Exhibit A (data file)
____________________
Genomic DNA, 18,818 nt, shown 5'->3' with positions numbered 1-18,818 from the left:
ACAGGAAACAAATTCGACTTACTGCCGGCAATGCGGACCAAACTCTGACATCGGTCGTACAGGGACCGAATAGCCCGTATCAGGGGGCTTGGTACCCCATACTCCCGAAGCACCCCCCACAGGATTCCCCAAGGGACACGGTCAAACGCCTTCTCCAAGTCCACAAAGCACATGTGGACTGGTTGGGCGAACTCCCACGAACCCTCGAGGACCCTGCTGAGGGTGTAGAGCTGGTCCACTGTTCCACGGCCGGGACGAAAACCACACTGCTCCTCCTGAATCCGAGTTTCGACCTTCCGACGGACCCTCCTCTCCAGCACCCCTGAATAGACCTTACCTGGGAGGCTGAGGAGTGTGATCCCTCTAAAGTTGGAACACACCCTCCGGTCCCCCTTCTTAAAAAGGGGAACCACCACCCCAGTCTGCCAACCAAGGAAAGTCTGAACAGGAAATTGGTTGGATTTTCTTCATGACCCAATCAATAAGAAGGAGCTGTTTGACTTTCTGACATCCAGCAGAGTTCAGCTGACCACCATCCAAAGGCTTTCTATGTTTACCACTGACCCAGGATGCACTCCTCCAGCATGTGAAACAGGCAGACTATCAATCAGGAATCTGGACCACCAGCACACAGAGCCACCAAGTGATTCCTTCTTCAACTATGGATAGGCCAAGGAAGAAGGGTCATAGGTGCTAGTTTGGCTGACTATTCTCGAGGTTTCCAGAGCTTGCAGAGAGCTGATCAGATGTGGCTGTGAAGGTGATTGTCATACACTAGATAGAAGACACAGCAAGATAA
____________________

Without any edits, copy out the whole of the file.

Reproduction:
Genomic DNA, 18,818 nt, shown 5'->3' with positions numbered 1-18,818 from the left:
ACAGGAAACAAATTCGACTTACTGCCGGCAATGCGGACCAAACTCTGACATCGGTCGTACAGGGACCGAATAGCCCGTATCAGGGGGCTTGGTACCCCATACTCCCGAAGCACCCCCCACAGGATTCCCCAAGGGACACGGTCAAACGCCTTCTCCAAGTCCACAAAGCACATGTGGACTGGTTGGGCGAACTCCCACGAACCCTCGAGGACCCTGCTGAGGGTGTAGAGCTGGTCCACTGTTCCACGGCCGGGACGAAAACCACACTGCTCCTCCTGAATCCGAGTTTCGACCTTCCGACGGACCCTCCTCTCCAGCACCCCTGAATAGACCTTACCTGGGAGGCTGAGGAGTGTGATCCCTCTAAAGTTGGAACACACCCTCCGGTCCCCCTTCTTAAAAAGGGGAACCACCACCCCAGTCTGCCAACCAAGGAAAGTCTGAACAGGAAATTGGTTGGATTTTCTTCATGACCCAATCAATAAGAAGGAGCTGTTTGACTTTCTGACATCCAGCAGAGTTCAGCTGACCACCATCCAAAGGCTTTCTATGTTTACCACTGACCCAGGATGCACTCCTCCAGCATGTGAAACAGGCAGACTATCAATCAGGAATCTGGACCACCAGCACACAGAGCCACCAAGTGATTCCTTCTTCAACTATGGATAGGCCAAGGAAGAAGGGTCATAGGTGCTAGTTTGGCTGACTATTCTCGAGGTTTCCAGAGCTTGCAGAGAGCTGATCAGATGTGGCTGTGAAGGTGATTGTCATACACTAGATAGAAGACACAGCAAGATAA